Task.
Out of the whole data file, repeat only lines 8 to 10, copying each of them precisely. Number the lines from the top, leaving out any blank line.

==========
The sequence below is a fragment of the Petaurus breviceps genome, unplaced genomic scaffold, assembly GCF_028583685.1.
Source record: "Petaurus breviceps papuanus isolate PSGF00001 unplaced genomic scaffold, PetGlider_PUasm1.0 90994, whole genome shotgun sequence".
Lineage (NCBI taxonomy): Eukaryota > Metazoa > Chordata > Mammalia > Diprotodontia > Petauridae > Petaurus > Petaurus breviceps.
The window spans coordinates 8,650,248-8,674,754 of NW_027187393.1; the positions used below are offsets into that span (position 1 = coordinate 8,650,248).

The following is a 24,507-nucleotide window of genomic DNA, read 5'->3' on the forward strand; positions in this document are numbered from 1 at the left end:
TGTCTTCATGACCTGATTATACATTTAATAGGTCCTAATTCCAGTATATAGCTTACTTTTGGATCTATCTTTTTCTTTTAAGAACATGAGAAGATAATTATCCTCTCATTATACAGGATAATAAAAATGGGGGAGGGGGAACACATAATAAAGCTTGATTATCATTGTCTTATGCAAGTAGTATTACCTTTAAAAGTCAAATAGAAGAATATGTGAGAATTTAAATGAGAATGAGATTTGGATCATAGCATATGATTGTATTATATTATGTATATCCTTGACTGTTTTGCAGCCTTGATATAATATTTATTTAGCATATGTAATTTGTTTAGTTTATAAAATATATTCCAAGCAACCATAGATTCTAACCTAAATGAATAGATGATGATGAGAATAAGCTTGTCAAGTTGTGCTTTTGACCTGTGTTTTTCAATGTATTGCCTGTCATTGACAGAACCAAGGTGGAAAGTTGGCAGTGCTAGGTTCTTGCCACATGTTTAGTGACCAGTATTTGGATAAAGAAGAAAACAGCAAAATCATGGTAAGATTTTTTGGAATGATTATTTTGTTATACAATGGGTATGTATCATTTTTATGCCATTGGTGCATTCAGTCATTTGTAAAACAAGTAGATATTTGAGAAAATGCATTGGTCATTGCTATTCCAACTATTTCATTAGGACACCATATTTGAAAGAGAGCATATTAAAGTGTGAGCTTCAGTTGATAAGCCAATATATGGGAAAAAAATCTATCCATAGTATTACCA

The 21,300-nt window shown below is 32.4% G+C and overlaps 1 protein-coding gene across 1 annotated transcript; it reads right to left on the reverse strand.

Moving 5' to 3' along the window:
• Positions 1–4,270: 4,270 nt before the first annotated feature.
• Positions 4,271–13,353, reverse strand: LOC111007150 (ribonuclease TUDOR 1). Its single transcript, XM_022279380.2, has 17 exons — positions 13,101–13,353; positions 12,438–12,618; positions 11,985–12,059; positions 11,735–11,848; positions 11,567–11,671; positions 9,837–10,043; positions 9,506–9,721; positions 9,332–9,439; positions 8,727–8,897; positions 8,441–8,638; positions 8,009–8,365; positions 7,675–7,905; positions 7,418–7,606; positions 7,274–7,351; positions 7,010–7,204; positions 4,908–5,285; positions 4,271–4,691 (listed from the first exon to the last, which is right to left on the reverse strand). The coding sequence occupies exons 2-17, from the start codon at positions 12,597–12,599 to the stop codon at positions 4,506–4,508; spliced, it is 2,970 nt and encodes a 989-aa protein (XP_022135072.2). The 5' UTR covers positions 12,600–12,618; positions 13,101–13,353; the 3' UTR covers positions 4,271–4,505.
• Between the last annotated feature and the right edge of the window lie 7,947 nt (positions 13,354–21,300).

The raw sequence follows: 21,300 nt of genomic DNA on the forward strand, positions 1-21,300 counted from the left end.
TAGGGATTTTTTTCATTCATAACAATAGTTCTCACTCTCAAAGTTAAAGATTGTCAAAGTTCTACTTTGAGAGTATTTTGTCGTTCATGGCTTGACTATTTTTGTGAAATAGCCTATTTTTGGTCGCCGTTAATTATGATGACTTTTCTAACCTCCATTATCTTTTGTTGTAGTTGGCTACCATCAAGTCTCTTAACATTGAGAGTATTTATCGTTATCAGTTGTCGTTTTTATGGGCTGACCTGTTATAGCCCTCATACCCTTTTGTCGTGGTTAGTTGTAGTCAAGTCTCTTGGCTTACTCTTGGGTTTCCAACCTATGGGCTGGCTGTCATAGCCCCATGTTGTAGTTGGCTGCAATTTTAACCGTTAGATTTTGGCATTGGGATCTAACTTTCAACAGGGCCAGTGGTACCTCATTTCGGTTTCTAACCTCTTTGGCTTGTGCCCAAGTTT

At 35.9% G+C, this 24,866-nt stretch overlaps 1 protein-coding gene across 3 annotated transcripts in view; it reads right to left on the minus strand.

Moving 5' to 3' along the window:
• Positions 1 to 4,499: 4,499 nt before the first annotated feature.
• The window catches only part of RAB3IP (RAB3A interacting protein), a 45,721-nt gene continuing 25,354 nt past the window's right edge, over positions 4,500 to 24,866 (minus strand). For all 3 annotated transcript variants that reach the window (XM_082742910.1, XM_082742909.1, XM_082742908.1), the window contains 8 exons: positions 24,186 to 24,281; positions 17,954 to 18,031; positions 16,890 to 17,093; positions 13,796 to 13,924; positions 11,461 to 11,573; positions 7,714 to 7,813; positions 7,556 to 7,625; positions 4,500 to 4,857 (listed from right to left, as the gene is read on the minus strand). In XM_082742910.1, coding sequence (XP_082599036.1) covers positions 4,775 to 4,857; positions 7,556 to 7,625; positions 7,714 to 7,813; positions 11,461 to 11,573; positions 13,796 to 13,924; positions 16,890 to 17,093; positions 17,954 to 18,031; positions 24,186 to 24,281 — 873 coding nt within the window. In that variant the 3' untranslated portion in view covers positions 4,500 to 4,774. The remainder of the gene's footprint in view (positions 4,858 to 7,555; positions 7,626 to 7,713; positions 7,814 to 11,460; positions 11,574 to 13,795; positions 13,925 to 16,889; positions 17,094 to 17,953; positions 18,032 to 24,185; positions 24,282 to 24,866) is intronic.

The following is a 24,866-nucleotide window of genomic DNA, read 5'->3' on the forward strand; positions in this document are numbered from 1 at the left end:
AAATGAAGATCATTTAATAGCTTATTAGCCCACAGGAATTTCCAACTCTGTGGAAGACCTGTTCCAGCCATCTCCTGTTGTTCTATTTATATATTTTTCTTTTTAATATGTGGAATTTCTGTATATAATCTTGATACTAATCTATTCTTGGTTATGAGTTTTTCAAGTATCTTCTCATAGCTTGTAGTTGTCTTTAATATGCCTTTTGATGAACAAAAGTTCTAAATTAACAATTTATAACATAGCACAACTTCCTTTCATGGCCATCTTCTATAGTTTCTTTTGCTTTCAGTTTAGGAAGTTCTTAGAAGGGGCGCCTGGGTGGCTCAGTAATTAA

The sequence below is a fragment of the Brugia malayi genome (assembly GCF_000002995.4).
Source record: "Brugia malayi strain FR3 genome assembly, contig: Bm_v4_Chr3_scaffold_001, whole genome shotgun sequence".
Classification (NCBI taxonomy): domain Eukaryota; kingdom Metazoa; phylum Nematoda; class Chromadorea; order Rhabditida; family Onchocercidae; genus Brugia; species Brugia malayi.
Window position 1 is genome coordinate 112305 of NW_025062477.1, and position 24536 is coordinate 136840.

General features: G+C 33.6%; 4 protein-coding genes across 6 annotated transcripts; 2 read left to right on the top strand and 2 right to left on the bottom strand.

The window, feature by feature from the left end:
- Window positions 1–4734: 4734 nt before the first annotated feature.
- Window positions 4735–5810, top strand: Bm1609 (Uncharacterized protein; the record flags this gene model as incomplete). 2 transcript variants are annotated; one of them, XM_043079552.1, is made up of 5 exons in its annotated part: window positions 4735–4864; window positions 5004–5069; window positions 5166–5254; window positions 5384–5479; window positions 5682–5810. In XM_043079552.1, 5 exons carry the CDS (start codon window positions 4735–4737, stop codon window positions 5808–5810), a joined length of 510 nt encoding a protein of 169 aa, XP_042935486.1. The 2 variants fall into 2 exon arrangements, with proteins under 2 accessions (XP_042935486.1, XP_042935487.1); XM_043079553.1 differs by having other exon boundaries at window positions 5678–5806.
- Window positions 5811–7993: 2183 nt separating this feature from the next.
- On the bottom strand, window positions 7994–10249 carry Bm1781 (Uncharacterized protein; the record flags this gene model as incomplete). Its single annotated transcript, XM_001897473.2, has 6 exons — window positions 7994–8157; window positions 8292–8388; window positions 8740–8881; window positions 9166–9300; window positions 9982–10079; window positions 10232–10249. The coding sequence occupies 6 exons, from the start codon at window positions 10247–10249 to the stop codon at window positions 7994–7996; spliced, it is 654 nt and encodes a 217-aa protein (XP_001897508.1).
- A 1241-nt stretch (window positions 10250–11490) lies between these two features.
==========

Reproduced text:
Moving 5' to 3' along the window:
• Positions 1–4,270: 4,270 nt before the first annotated feature.
• Positions 4,271–13,353, reverse strand: LOC111007150 (ribonuclease TUDOR 1). Its single transcript, XM_022279380.2, has 17 exons — positions 13,101–13,353; positions 12,438–12,618; positions 11,985–12,059; positions 11,735–11,848; positions 11,567–11,671; positions 9,837–10,043; positions 9,506–9,721; positions 9,332–9,439; positions 8,727–8,897; positions 8,441–8,638; positions 8,009–8,365; positions 7,675–7,905; positions 7,418–7,606; positions 7,274–7,351; positions 7,010–7,204; positions 4,908–5,285; positions 4,271–4,691 (listed from the first exon to the last, which is right to left on the reverse strand). The coding sequence occupies exons 2-17, from the start codon at positions 12,597–12,599 to the stop codon at positions 4,506–4,508; spliced, it is 2,970 nt and encodes a 989-aa protein (XP_022135072.2). The 5' UTR covers positions 12,600–12,618; positions 13,101–13,353; the 3' UTR covers positions 4,271–4,505.